var resourceGroupNameParam = config.Require("resourceGroupNameParam");
        var storagecreatedbyarm = new AzureNative.Storage.StorageAccount("storagecreatedbyarm", new AzureNative.Storage.StorageAccountArgs
        {
            AccountName = "storagecreatedbyarm",
            Kind = "StorageV2",
            Location = "westeurope",
            ResourceGroupName = resourceGroupNameParam,
            Sku = new AzureNative.Storage.Inputs.SkuArgs
            {
                Name = "Standard_LRS",
            },
        });
    }
}

Next, we will adjust the code to adopt the existing resource instead of creating a new one.

Import The Resource

To adopt the ARM resources under Pulumi’s control, we will rewrite the code generated by the tool, and use the import ID. For this example, recall that our Storage Account name was "storagecreatedbyarm".

Create a new Pulumi project, if you don’t have one yet, and copy-paste the program from the arm2pulumi window. Adjust the code to specify the import ID for the storage account.

import * as azure_native from "@pulumi/azure-native";

const storagecreatedbyarm = new azure_native.storage.StorageAccount("storagecreatedbyarm", {
    accountName: "storagecreatedbyarm",
    kind: "StorageV2",
    location: "westeurope",
    resourceGroupName: "existing-rg",
    sku: {
        name: "Standard_LRS",
    },
}, { import: "/subscriptions/0292631f-7a9b-4142-90b2-96badd5eafa8/resourceGroups/existing-rg/providers/Microsoft.Storage/storageAccounts/storagecreatedbyarm" });
import pulumi
import pulumi_azure_native as azure_native

config = pulumi.Config()
resource_group_name_param = config.require("resourceGroupNameParam")
storagecreatedbyarm = azure_native.storage.StorageAccount("storagecreatedbyarm",
    account_name="storagecreatedbyarm",
    kind="StorageV2",
    location="westeurope",
    resource_group_name=resource_group_name_param,
    sku=azure_native.storage.SkuArgs(
        name="Standard_LRS",
    ),
    opts=ResourceOptions(import_='/subscriptions/0292631f-7a9b-4142-90b2-96badd5eafa8/resourceGroups/existing-rg/providers/Microsoft.Storage/storageAccounts/storagecreatedbyarm')
)
package main

import (
	"github.com/pulumi/pulumi-azure-native/sdk/go/azure/storage"
	"github.com/pulumi/pulumi/sdk/v2/go/pulumi"
	"github.com/pulumi/pulumi/sdk/v2/go/pulumi/config"
)

func main() {
	pulumi.Run(func(ctx *pulumi.Context) error {
		cfg := config.New(ctx, "")
		resourceGroupNameParam := cfg.Require("resourceGroupNameParam")
		_, err := storage.NewStorageAccount(ctx, "storagecreatedbyarm", &storage.StorageAccountArgs{
			AccountName:       pulumi.String("storagecreatedbyarm"),
			Kind:              pulumi.String("StorageV2"),
			Location:          pulumi.String("westeurope"),
			ResourceGroupName: pulumi.String(resourceGroupNameParam),
			Sku: &storage.SkuArgs{
				Name: pulumi.String("Standard_LRS"),
			},
		},
    pulumi.Import(pulumi.ID("/subscriptions/0292631f-7a9b-4142-90b2-96badd5eafa8/resourceGroups/existing-rg/providers/Microsoft.Storage/storageAccounts/storagecreatedbyarm")))
		if err != nil {
			return err
		}
		return nil
	})
}
using Pulumi;
using AzureNative = Pulumi.AzureNative;

class MyStack : Stack
{
    public MyStack()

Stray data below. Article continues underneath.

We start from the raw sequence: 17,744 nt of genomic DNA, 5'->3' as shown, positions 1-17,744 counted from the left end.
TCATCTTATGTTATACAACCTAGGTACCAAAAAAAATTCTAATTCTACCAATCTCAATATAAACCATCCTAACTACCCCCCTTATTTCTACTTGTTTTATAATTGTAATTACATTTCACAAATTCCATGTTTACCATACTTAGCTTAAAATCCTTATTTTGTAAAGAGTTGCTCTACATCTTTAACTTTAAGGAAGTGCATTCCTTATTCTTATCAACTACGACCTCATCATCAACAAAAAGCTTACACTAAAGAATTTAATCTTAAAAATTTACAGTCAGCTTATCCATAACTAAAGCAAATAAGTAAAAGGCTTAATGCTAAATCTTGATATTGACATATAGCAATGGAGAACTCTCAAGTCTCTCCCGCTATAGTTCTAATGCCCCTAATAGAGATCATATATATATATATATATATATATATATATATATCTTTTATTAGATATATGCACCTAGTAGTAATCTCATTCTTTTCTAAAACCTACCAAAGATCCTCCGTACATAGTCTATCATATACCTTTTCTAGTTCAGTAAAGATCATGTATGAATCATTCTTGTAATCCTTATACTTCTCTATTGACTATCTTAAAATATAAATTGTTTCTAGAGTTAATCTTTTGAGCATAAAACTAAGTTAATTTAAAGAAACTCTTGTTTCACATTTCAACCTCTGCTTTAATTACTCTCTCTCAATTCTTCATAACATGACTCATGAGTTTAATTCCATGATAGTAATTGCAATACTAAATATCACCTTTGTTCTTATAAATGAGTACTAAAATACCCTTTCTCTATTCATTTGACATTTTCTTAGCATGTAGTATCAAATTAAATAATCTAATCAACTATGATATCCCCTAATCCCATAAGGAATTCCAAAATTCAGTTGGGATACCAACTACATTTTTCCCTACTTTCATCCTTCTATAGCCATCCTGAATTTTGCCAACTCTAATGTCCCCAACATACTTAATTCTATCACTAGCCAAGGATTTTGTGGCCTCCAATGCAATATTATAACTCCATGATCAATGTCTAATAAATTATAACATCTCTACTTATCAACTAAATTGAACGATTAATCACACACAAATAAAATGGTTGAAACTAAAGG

{
        var config = new Config();
        var resourceGroupNameParam = config.Require("resourceGroupNameParam");
        var storagecreatedbyarm = new AzureNative.Storage.StorageAccount("storagecreatedbyarm", new AzureNative.Storage.StorageAccountArgs
        {
            AccountName = "storagecreatedbyarm",
            Kind = "StorageV2",
            Location = "westeurope",
            ResourceGroupName = resourceGroupNameParam,
            Sku = new AzureNative.Storage.Inputs.SkuArgs
            {
                Name = "Standard_LRS",
            },
        },
        new CustomResourceOptions {
            ImportId = "/subscriptions/0292631f-7a9b-4142-90b2-96badd5eafa8/resourceGroups/existing-rg/providers/Microsoft.Storage/storageAccounts/storagecreatedbyarm",
        });
    }
}

Notice here that we’ve used the fully qualified resource ID for the import, "/subscriptions/0292631f-7a9b-4142-90b2-96badd5eafa8/resourceGroups/existing-rg/providers/Microsoft.Storage/storageAccounts/storagecreatedbyarm". If you’re having trouble locating this, consult the Azure CLI or the Azure portal.

While running pulumi up with the code above, you will likely see a warning

  Type                                     Name                 Plan   Info
  pulumi:pulumi:Stack                      proj-dev
 =└─ azure-native:storage:StorageAccount  storagecreatedbyarm  import [diff: -accessTier,enableHttpsTrafficOnly,encryption,networkRuleSet

Diagnostics:
  azure-native:storage:StorageAccount (storagecreatedbyarm):
    warning: inputs to import do not match the existing resource; importing this resource will fail

This is because the import operation requires explicit definitions for all properties that may have been auto-populated by Azure during the resource creation. You can supress the warning by setting the ignoreChanges option to ["accessTier","enableHttpsTrafficOnly","encryption","networkRuleSet"].

After running pulumi up again, your storage account will become under the control of Pulumi without any disruption. All subsequent infrastructure changes you’d like to be made can happen within Pulumi instead of ARM template deployments.